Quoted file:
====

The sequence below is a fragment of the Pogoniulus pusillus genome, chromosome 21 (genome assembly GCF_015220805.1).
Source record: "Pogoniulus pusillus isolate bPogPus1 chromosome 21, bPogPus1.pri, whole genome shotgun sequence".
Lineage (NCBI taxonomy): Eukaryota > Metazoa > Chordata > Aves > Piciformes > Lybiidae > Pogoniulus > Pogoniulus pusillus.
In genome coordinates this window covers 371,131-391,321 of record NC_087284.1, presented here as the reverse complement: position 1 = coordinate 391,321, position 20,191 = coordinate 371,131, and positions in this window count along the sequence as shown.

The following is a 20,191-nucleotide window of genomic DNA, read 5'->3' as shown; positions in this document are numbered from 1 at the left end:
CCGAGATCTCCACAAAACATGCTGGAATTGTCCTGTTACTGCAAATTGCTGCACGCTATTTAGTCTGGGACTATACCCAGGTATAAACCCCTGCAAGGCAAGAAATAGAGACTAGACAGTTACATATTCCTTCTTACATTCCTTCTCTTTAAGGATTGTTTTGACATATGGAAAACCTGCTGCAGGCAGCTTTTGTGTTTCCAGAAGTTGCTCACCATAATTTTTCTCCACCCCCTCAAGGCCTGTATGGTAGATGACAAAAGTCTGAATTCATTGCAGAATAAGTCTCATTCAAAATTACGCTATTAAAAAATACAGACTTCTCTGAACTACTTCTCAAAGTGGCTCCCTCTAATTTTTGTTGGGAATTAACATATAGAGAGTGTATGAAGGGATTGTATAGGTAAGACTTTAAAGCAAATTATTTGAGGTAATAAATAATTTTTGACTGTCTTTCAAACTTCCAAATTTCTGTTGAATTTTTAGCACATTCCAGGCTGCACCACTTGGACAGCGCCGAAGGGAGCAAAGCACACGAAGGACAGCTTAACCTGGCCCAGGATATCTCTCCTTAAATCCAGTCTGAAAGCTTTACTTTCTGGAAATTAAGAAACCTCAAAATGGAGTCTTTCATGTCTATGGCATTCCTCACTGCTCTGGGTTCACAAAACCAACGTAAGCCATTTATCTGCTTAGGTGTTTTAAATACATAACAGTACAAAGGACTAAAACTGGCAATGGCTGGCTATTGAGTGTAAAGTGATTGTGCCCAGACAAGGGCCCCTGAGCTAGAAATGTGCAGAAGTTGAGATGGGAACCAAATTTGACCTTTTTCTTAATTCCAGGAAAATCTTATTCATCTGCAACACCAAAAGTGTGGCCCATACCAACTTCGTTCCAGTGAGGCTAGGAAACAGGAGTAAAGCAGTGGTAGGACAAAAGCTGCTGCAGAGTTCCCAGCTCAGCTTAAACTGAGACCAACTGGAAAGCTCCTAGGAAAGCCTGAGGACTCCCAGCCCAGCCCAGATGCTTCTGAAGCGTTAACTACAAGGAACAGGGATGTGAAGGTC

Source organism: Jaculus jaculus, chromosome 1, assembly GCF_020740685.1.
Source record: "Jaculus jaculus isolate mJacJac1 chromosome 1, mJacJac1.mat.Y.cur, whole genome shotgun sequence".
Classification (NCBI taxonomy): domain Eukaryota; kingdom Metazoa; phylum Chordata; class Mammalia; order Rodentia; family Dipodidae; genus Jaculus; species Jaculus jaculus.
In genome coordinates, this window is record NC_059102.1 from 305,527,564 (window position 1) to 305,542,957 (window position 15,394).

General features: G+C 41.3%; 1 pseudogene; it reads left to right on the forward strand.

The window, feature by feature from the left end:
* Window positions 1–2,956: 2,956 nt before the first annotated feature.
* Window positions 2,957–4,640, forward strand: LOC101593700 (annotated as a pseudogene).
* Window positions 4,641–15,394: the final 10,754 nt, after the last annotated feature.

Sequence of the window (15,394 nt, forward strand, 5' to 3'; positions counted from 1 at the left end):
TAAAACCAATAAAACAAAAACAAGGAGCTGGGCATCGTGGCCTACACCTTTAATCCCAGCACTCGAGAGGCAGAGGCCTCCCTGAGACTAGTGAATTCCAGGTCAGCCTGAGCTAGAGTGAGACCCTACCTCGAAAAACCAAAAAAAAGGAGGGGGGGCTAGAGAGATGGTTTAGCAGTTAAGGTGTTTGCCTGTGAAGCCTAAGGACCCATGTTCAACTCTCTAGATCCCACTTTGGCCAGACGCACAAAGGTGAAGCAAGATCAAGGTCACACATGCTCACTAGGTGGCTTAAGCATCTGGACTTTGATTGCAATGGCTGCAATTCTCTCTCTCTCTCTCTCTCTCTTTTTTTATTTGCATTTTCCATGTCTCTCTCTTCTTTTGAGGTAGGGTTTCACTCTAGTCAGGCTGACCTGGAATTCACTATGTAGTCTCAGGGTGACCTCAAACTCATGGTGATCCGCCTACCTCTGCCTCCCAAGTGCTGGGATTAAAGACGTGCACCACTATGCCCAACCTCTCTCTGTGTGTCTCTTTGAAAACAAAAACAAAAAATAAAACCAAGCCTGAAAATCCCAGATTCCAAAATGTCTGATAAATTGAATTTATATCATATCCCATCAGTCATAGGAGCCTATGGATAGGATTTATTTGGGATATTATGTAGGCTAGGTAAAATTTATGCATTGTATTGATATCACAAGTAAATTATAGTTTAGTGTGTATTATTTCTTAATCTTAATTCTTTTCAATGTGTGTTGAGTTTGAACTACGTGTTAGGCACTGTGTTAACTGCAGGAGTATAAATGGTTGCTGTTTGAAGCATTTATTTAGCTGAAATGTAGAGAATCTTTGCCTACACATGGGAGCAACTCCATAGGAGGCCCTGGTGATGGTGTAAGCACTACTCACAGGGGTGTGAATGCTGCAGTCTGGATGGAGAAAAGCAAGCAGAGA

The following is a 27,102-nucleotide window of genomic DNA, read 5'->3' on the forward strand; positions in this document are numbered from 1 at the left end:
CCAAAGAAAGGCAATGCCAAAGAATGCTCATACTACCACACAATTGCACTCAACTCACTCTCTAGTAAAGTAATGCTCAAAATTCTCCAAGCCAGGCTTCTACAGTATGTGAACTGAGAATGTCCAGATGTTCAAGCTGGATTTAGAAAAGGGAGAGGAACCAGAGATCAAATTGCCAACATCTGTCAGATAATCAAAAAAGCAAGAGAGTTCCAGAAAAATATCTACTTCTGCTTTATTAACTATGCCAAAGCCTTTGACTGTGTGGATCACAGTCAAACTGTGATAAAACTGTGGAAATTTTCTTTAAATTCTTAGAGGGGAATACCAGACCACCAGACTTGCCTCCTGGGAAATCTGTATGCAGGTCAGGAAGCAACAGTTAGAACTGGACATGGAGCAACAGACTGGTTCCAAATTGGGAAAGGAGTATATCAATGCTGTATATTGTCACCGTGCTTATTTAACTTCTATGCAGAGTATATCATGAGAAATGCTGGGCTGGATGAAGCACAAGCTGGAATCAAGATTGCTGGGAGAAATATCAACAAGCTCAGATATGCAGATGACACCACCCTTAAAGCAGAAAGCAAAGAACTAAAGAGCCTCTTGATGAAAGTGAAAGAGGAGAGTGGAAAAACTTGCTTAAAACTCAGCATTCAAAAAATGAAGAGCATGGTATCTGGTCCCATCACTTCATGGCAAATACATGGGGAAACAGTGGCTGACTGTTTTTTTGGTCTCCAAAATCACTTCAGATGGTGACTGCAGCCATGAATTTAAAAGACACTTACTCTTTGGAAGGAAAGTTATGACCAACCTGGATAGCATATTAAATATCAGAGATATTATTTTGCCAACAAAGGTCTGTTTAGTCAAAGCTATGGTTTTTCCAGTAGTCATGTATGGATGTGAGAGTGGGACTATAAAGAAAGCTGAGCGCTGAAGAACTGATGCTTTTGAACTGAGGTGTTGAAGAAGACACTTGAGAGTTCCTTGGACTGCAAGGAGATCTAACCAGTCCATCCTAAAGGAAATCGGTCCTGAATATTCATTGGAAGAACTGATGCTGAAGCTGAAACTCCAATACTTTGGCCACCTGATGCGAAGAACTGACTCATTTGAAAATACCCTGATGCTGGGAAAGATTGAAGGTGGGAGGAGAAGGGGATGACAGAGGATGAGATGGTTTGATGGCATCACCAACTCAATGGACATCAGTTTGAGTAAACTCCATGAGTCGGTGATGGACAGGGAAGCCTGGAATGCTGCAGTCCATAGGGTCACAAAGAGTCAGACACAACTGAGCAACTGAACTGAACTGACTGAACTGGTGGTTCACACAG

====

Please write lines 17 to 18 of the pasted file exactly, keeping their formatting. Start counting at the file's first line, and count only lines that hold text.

TAAAACCAATAAAACAAAAACAAGGAGCTGGGCATCGTGGCCTACACCTTTAATCCCAGCACTCGAGAGGCAGAGGCCTCCCTGAGACTAGTGAATTCCAGGTCAGCCTGAGCTAGAGTGAGACCCTACCTCGAAAAACCAAAAAAAAGGAGGGGGGGCTAGAGAGATGGTTTAGCAGTTAAGGTGTTTGCCTGTGAAGCCTAAGGACCCATGTTCAACTCTCTAGATCCCACTTTGGCCAGACGCACAAAGGTGAAGCAAGATCAAGGTCACACATGCTCACTAGGTGGCTTAAGCATCTGGACTTTGATTGCAATGGCTGCAATTCTCTCTCTCTCTCTCTCTCTCTTTTTTTATTTGCATTTTCCATGTCTCTCTCTTCTTTTGAGGTAGGGTTTCACTCTAGTCAGGCTGACCTGGAATTCACTATGTAGTCTCAGGGTGACCTCAAACTCATGGTGATCCGCCTACCTCTGCCTCCCAAGTGCTGGGATTAAAGACGTGCACCACTATGCCCAACCTCTCTCTGTGTGTCTCTTTGAAAACAAAAACAAAAAATAAAACCAAGCCTGAAAATCCCAGATTCCAAAATGTCTGATAAATTGAATTTATATCATATCCCATCAGTCATAGGAGCCTATGGATAGGATTTATTTGGGATATTATGTAGGCTAGGTAAAATTTATGCATTGTATTGATATCACAAGTAAATTATAGTTTAGTGTGTATTATTTCTTAATCTTAATTCTTTTCAATGTGTGTTGAGTTTGAACTACGTGTTAGGCACTGTGTTAACTGCAGGAGTATAAATGGTTGCTGTTTGAAGCATTTATTTAGCTGAAATGTAGAGAATCTTTGCCTACACATGGGAGCAACTCCATAGGAGGCCCTGGTGATGGTGTAAGCACTACTCACAGGGGTGTGAATGCTGCAGTCTGGATGGAGAAAAGCAAGCAGAGA

The following is a 27,102-nucleotide window of genomic DNA, read 5'->3' on the forward strand; positions in this document are numbered from 1 at the left end: